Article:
Modified gross lease

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Modified gross lease
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Modified gross lease is an agreement on real estate market where not only base rent is included, but also additional costs related to property maintenance, e.g.:

If the tenant leases only part of property (e.g. one office), he/she pays part of those costs related to percent of property he/she uses.

Why modified gross lease?

Regular gross lease includes only base rent price. The landlord pays all the additional costs (however they are calculated into base price). Net lease calculates base rent price without all the additional costs, and those costs are covered by tenant. Modified gross lease is a mix of those two: only some costs can be included or tenant covers only some percentage of those costs.

Modified gross lease is popular in buildings where multiple tenants lease offices or apartments and it is difficult to precisely calculate costs of e.g. heating per tenant.


This is one of the local government taxes that feeds the commune's budget. The tax authority competent in matters of this tax is the commune head (mayor, president of the city). The following real estate or construction objects are subject to tax:

  • land,
  • buildings or parts thereof,
  • buildings or their parts related to running a business.

General characteristics of property tax.

Real estate tax is one of the largest sources of own revenue for the commune budget. Due to its wide characteristics, it can be assigned to various types of taxes:

  • Income tax - it charges income not taking into account the costs of obtaining it. The actual possession of real estate generating alleged income is taxed.
  • Consumption tax - the taxpayer uses property resources of recreational, recreational, etc. value. Income is taxed during his consumption expenditure. property tax - encumbered with the possession of property. The source of payment of tax is property in a static approach, i.e. not subject to changes in nominal or real terms. It is taxed, for example, to use your own property for personal purposes or to have a construction site as a form of capital investment.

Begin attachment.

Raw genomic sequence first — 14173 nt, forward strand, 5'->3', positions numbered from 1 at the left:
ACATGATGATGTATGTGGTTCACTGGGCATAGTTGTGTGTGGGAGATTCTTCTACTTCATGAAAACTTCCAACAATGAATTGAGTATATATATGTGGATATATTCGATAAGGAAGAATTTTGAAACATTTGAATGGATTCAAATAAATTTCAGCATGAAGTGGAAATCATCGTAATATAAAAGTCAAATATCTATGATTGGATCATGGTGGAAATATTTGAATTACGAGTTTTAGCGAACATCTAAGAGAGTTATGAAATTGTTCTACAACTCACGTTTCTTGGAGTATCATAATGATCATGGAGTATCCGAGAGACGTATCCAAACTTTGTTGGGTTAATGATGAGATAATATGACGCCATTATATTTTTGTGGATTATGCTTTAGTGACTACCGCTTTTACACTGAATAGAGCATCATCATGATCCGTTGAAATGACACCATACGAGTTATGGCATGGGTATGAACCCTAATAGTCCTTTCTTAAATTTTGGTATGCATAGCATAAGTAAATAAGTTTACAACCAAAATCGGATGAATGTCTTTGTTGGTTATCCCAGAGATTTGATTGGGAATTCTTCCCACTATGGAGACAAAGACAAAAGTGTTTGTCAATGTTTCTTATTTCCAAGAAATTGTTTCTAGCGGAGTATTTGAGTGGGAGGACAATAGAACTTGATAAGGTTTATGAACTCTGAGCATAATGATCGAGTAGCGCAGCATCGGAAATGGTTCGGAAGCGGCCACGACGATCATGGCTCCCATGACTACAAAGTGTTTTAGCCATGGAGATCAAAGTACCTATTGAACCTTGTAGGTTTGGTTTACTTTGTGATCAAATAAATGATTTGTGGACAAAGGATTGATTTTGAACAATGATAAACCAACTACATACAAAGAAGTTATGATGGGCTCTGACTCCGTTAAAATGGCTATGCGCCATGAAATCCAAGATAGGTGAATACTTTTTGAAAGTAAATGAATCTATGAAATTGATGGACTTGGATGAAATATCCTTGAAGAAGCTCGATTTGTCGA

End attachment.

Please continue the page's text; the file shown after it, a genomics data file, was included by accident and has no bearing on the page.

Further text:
The taxpayers of real estate tax are natural persons, legal persons, organizational units, including companies without legal personality, being:

  • owners of real estate or construction objects,
  • self-owned holders of real estate or construction objects,
  • perpetual usufruct of land,
  • owners of real estate or parts thereof or building objects or their parts, owned by the State Treasury or a local government unit. If the subject of taxation is in its own possession, the tax obligation in the scope of property tax is on the holder of an autonomous one [1].


Property insurance - covers all property components, i.e. within the meaning of civil law, one of the types of property including land properties, building properties and parts of buildings. The central point of this insurance is the risk of fire, flooding, flooding and theft. A comparative essence of every property insurance

What is included in the housing insurance?

Housing insurance can include:

  • equipment insurance against random events, equipment insurance against burglary or robbery,
  • insurance of the apartment / house walls (ie the construction of the building itself),
  • liability insurance in private life for damage caused to third parties in connection with the exercise of private life activities in one of two variants to choose from (Standard or Premium),
  • assistance insurance (assistance after damage at the place of insurance) [2].


The heat supplier (heating network operator) charges the building manager for the heat supplied, which consists of two groups of costs:

  • fixed costs, independent of the amount of heat actually collected, resulting from the contracted power and fixed charges for the heat supplier.
  • variable costs, resulting from the amount of heat actually taken for heating the building and the costs of transporting it to the building.

Heat costs indicated on the invoice of the heat supplier, independent of consumption, the building manager divides the premises among users, using their usable floor space as a criterion.

These costs are added to the variable costs, determined by the building manager using the percentage indicator, which is the cost of heating the space used jointly by all users of premises in a given building, such as corridors, staircases, technical rooms.

The sum of fixed costs, resulting from the invoices of the supplier and a part of variable costs, intended to heat the common parts, is the costs independent of consumption in premises in a given building [3].



  1. Lang K., Tianlun J. s. 5-12
  2. Zou H. s. 2-9
  3. Itard L., Santin O., Visscher H. s. 1224 - 1227

Author: Agata Janusz